Russia is not viewed as an expensive country. In fact, many view most of Russia as being backwards and not quite European.
Not fitting into these stereotypes are Moscow and St. Petersburg, the countries two largest cities. They have always been known to be pricey and affluent.
In fact, just a few years ago Moscow was one of the most expensive cities in the world (And had the most billionaires of any city in 2011!).
This certainly made living there expensive.
However, due to changes in Russia in the last few years, living in these two cities has become much less expensive. The primary reason is that the value of the Russian ruble declined by nearly 50% in 2014 compared the the US dollar and Euro. This has made the cost of living so much cheaper.
Also, with websites like AirBnb and Uber, living and getting around these amazing cities is cheaper than ever!
Although the prices of Moscow and St. Petersburg aren’t exactly the same, they are somewhat similar. It’s also convenient to compare the two together as the structure of these former Soviet cities are similar. Keep in mind that Moscow is slightly more expensive, though not much more, than St. Petersburg in nearly any aspect.
Let’s delve into the prices a bit more:
The cost of food really depends on how much you cook or eat out. Let’s look at both options.
If you prefer to dine out, you have a number of options. To keep costs down, you can go to Stolovaya’s. These are a la carte style restaurants that serve more home-style foods. High-end restaurants are always high-end, and don’t expect any bargains. Though they may seem like a bargain if they’re charging money in rubles.
Groceries are quite cheap. You can get a big loaf of bread for $0.50 and a big serving of chicken for around $2. Throw in some potatoes and vegetables and you’ll have cheap, yet delicious and healthy meals all the time.
You should easily be able to get by on less than $150-200 per month on food, and even less if you don’t eat as much as me.
Hotels and apartments are, like anywhere you go, be the most expensive aspect of any trip or long-term stay. In Russia, it is particularly high because oftentimes accommodation prices are tied to euros and not rubles, which really defeat the purpose of leveraging a foreign currency in Russia.
Hotels are expensive, and are only good for short term stays. I recommend getting an apartment off of AirBnb, or finding a realtor if you stay longer.
800 euros per month is not unreasonable for an apartment outside the city center.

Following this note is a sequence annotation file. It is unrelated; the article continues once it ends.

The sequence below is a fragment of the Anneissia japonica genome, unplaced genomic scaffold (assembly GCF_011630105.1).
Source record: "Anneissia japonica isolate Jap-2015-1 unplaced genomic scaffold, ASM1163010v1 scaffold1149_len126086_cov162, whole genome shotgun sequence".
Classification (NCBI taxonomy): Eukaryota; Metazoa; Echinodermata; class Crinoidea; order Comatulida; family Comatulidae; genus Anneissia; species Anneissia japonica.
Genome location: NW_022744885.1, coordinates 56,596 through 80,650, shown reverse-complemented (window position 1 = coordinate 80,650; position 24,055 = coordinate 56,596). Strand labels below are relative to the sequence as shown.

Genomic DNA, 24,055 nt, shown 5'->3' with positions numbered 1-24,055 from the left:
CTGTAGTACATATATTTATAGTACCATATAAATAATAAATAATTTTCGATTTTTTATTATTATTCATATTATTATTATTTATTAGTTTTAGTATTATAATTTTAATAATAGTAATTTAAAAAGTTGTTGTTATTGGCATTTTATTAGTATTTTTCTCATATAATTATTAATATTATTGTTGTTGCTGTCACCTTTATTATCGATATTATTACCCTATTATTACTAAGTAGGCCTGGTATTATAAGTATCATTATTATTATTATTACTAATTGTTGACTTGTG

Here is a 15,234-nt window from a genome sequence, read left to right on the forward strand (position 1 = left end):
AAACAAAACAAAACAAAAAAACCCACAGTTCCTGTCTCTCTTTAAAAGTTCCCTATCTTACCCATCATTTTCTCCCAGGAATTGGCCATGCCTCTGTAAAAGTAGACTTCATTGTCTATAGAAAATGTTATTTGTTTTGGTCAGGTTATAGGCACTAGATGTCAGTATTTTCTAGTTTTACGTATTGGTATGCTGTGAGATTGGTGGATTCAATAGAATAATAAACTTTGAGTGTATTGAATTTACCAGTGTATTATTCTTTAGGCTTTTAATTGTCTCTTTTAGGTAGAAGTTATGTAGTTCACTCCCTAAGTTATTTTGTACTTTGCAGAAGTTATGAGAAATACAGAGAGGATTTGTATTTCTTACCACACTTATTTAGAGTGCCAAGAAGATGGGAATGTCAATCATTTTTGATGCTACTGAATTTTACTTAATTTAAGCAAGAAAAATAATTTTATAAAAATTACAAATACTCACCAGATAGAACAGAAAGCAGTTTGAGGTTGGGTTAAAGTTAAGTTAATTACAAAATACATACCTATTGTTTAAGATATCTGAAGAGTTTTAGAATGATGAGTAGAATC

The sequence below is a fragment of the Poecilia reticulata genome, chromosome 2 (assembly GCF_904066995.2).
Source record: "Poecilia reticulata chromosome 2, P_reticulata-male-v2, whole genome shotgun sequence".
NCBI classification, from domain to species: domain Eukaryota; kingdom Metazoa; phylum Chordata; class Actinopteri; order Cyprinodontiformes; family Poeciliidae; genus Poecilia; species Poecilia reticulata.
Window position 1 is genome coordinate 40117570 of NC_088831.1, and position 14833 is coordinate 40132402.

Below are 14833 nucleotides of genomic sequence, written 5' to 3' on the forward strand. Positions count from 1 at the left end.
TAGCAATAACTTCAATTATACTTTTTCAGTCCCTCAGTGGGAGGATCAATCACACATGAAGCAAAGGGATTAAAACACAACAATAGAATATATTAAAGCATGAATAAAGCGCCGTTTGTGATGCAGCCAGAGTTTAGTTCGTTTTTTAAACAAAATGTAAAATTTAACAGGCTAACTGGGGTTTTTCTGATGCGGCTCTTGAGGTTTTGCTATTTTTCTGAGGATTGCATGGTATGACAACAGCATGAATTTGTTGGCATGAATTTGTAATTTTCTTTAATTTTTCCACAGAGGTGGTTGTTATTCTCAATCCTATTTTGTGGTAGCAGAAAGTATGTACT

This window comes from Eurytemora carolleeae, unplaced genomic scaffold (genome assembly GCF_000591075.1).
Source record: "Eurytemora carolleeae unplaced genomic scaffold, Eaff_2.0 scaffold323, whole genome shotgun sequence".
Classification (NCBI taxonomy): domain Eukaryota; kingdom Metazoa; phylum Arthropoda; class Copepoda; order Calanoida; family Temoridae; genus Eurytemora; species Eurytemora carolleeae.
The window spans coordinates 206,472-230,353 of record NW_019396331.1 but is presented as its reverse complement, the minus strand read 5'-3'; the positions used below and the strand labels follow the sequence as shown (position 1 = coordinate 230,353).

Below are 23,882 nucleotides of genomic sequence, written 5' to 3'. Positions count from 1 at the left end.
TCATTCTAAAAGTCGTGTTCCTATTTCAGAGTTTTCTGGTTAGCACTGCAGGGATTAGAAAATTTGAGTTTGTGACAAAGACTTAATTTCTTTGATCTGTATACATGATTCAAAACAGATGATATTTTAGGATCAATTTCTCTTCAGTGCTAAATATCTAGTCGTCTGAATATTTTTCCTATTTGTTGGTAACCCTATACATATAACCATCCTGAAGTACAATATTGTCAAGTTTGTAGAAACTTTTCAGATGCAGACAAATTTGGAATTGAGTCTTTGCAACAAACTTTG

It will likely cost 1200-1500 Euros per month for a decent apartment near the centers of the cities.
Getting around Moscow and St. Petersburg is never an issue unless you get stuck in Moscow rush hour traffic. Otherwise, there are plenty of cheap and convenient ways to get around.
The obvious choice is the metro, which in St. Petersburg costs 45 rubles (~$0.75) and in Moscow costs 50 rubles (~$0.85). This is much better than my hometown of Washington, D.C. which can cost upwards of $6 per trip during rush hour!
Ride sharing services like Uber are cheap and convenient too.
Fun and Entertainment
Since these cities have so much to see and do, there are plenty of free options such as visiting churches and monuments. But of course you will want to do more than free activities, especially if you plan on living here long-term.
Coffee shops and bars are reasonably priced. If they’re in rubles, it’s that much better cost-wise. Of course, entertainment budgets always vary, so this depends on your interests (and alcohol consumption!)
How Much it Costs to Live in Moscow and St. Petersburg for a Month
Again, at the end of the day, it all depends on your lifestyle. But when I was in St. Petersburg I spent a lot less than I expected. In total, it was about $1400 for the whole month.
My apartment was 900 dollars, food was ~200 dollars, transportation was no more than 50 dollars, and going out to bars, restaurants, activities etc. was around $250.
For a beautiful, clean and cultured city this is a bargain! I don’t see the Russian ruble climbing back up in the next few years, so no need to rush there. Although I’ll be going back soon!
P.S. Plan on using AirBnb while staying in Russia?